When Did The Anti Smacking Law Come In Nz?

When Did The Anti Smacking Law Come In Nz

Crimes (Substituted Section 59) Amendment Act 2007
New Zealand Parliament
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The purpose of this Act is to amend the principal Act to make better provision for children to live in a safe and secure environment free from violence by abolishing the use of parental force for the purpose of correction.

Royal assent 21 May 2007
Commenced 21 June 2007
Introduced by Sue Bradford
Related legislation
Crimes Act 1961
Status: In force

The Crimes (Substituted Section 59) Amendment Act 2007 (formerly the Crimes (Abolition of Force as a Justification for Child Discipline) Amendment Bill ) is an amendment to New Zealand ‘s Crimes Act 1961 which removed the legal defence of “reasonable force” for parents prosecuted for assault on their children.

The law was introduced to the New Zealand Parliament as a private member’s bill by Green Party Member of Parliament Sue Bradford in 2005, after being drawn from the ballot. It attracted intense debate, both in Parliament and from the public. The bill was colloquially referred to by several of its opponents and newspapers as the “anti-smacking bill”,

The bill was passed on its third reading on 16 May 2007 by 113 votes to eight. The Governor-General of New Zealand granted the Royal Assent on 21 May 2007, and the law came into effect on 21 June 2007. A citizens-initiated referendum on the issues surrounding the law was held between 30 July and 21 August 2009, asking “Should a smack as part of good parental correction be a criminal offence in New Zealand?” Despite widespread criticism of the question’s wording, the referendum was returned with an 87.4 percent “No” vote on a turnout of 56.1 percent.

Who brought in the anti smacking law NZ?

The bill, introduced by Sue Bradford, was passed its third reading in Parliament by 113 votes to 7 on 16 May 2007.

Is smacking children illegal in NZ?

Can my parents smack me? – It is illegal for a parent to smack or use force against their child to discipline them or to correct their behaviour. Repeatedly using force against a child for discipline or correction could amount to domestic violence. There are limited circumstances where a parent may use reasonable force against their child,

What is the oldest law in New Zealand?

The Treaty of Waitangi, signed in 1840, is widely believed to have established British law in New Zealand.

What was the first country to ban smacking?

LOIC VENANCE/AFP/Getty Images Wales has become the second UK nation to ban the smacking or slapping of children. Scotland was the first to ban physical punishment of children, in November 2020, although the British crown dependency of Jersey led the way by vetoing smacking in April of that year.

Now, Wales has followed by removing the legal defence of reasonable punishment, which means “anyone who smacks a child in their care could be arrested and prosecuted for assault”, the BBC reported. First Minister Mark Drakeford said that the ban marked a “historic day” for children and that there was “no place for physical punishment in a modern Wales”.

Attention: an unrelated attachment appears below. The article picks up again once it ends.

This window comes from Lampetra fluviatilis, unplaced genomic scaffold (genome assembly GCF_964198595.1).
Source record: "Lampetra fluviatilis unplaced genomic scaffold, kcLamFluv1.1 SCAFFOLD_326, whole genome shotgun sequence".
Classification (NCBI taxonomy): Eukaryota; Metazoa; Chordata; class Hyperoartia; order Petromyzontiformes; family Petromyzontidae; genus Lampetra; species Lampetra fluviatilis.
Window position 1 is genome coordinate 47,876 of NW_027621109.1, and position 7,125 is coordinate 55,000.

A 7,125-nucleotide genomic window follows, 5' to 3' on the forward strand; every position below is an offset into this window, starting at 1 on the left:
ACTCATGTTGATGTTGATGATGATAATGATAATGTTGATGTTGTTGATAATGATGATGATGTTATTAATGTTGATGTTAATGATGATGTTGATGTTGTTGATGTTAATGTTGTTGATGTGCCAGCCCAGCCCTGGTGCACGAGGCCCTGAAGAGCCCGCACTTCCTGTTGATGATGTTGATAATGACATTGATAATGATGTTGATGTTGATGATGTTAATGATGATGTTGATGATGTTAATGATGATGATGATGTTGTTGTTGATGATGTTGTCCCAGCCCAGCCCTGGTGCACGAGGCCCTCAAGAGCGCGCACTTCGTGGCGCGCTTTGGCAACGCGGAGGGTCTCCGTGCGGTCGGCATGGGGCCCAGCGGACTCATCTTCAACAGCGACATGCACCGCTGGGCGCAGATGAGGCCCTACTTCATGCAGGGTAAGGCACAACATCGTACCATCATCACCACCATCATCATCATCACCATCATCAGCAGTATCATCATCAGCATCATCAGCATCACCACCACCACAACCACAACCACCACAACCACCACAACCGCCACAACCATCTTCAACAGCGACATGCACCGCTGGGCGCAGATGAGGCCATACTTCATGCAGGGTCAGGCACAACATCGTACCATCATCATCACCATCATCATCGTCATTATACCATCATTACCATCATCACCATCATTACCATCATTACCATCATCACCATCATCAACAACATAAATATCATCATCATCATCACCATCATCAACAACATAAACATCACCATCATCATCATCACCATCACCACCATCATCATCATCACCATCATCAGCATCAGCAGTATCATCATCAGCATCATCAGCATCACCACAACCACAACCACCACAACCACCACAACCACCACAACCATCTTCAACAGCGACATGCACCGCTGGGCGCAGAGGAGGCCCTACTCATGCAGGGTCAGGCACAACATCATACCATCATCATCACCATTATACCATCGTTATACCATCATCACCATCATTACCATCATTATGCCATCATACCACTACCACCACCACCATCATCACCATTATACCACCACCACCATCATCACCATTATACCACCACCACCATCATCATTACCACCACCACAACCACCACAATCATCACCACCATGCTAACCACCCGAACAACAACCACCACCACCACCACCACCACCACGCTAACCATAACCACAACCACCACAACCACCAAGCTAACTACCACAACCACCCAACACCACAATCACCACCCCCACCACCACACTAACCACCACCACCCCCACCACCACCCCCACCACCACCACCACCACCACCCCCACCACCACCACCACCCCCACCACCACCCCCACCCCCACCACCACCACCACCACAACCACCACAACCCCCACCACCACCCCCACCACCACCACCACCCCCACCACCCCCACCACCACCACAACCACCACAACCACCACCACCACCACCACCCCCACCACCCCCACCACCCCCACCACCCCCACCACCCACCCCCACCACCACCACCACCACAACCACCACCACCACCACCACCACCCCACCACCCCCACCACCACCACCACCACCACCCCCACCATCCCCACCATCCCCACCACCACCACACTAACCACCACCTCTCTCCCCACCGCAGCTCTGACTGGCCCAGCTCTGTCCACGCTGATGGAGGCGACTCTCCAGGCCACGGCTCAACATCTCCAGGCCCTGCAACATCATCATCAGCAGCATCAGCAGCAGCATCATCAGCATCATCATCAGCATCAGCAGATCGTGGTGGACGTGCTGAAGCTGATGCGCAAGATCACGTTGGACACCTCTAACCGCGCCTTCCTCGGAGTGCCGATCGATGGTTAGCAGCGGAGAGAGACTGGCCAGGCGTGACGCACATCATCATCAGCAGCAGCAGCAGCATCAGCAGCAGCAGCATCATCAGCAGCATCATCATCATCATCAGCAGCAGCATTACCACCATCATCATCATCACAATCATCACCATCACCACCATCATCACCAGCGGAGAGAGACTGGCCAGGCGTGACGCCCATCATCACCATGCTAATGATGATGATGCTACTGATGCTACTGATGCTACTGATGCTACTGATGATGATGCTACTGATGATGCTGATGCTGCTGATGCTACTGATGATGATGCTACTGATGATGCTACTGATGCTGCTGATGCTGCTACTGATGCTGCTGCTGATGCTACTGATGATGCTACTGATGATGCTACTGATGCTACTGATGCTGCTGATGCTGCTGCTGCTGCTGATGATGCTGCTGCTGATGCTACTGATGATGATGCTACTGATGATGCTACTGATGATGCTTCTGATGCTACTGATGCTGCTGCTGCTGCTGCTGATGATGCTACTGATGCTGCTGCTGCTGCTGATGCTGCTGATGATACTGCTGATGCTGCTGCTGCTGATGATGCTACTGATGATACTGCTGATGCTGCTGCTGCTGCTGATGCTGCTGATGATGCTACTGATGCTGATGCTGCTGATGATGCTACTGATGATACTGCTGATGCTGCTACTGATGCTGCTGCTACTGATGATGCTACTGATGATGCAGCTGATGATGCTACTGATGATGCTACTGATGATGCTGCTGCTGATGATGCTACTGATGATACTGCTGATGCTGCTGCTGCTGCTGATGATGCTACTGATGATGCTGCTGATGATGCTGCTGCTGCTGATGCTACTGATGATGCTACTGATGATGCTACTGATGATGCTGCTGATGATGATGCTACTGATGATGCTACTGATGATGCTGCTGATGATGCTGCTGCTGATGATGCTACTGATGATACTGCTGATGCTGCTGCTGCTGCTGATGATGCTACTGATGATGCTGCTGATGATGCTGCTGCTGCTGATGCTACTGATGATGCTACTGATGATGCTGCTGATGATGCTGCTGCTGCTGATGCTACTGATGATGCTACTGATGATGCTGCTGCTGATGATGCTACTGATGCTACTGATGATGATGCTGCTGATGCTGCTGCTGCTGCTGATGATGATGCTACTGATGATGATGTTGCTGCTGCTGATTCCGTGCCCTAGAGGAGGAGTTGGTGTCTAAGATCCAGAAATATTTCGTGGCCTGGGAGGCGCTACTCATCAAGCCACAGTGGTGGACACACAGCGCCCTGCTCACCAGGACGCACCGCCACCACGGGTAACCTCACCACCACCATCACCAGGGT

“The United Nations Convention on the Rights of the Child makes it clear that children have the right to be protected from harm and from being hurt and this includes physical punishment,” he continued. “That right is now enshrined in Welsh law. “No more grey areas.

No more defence of reasonable punishment. That is all in the past.” Critics have claimed that law change could criminalise parents and create a “Stasi culture”, with people “shopping” their neighbours or making malicious allegations, reported The Guardian, Julie Morgan, the deputy minister for social services, insisted that “we don’t want people spying”.

“Looking after children is the responsibility of the whole community,” she said. Polling by YouGov for the NSPCC on 21 March, the day that Wales officially banned smacking, found that attitudes to smacking in England are changing too. Of almost 3,000 adults quizzed, 68% said that physically disciplining a child was not acceptable, and 64% backed a smacking ban in England.

England is now in the “lonely” position of being the only nation in Britain that allows parents to hit their children, putting it, said The Times, Along with Northern Ireland, England still permits smacking that is deemed to constitute “reasonable punishment”. The vast majority of countries across the world have codified laws banning child abuse, including that committed by a parent or guardian under the guise of “discipline”.

But more moderate physical chastisement occupies a grey area in most of these nations. Until recent decades, corporal punishment was not considered taboo even in otherwise progressive countries. Caning was not outlawed in British state schools until 1987, and remained legal in private schools until 1997.

But while the developed world continues to move towards non-physical forms of discipline, only a minority of countries have completely outlawed corporal punishment. According to the Global Initiative to End All Corporal Punishment of Children, a total 63 states worldwide have made smacking children illegal in any setting, including the home.

Corporal punishment is illegal in schools in a total of 135 countries. In 1979, Sweden became the first country in the world to explicitly ban the corporal punishment of children. The ban sparked a fierce debate about parental rights and state responsibilities and “made headlines all over the world”, says Radio Sweden,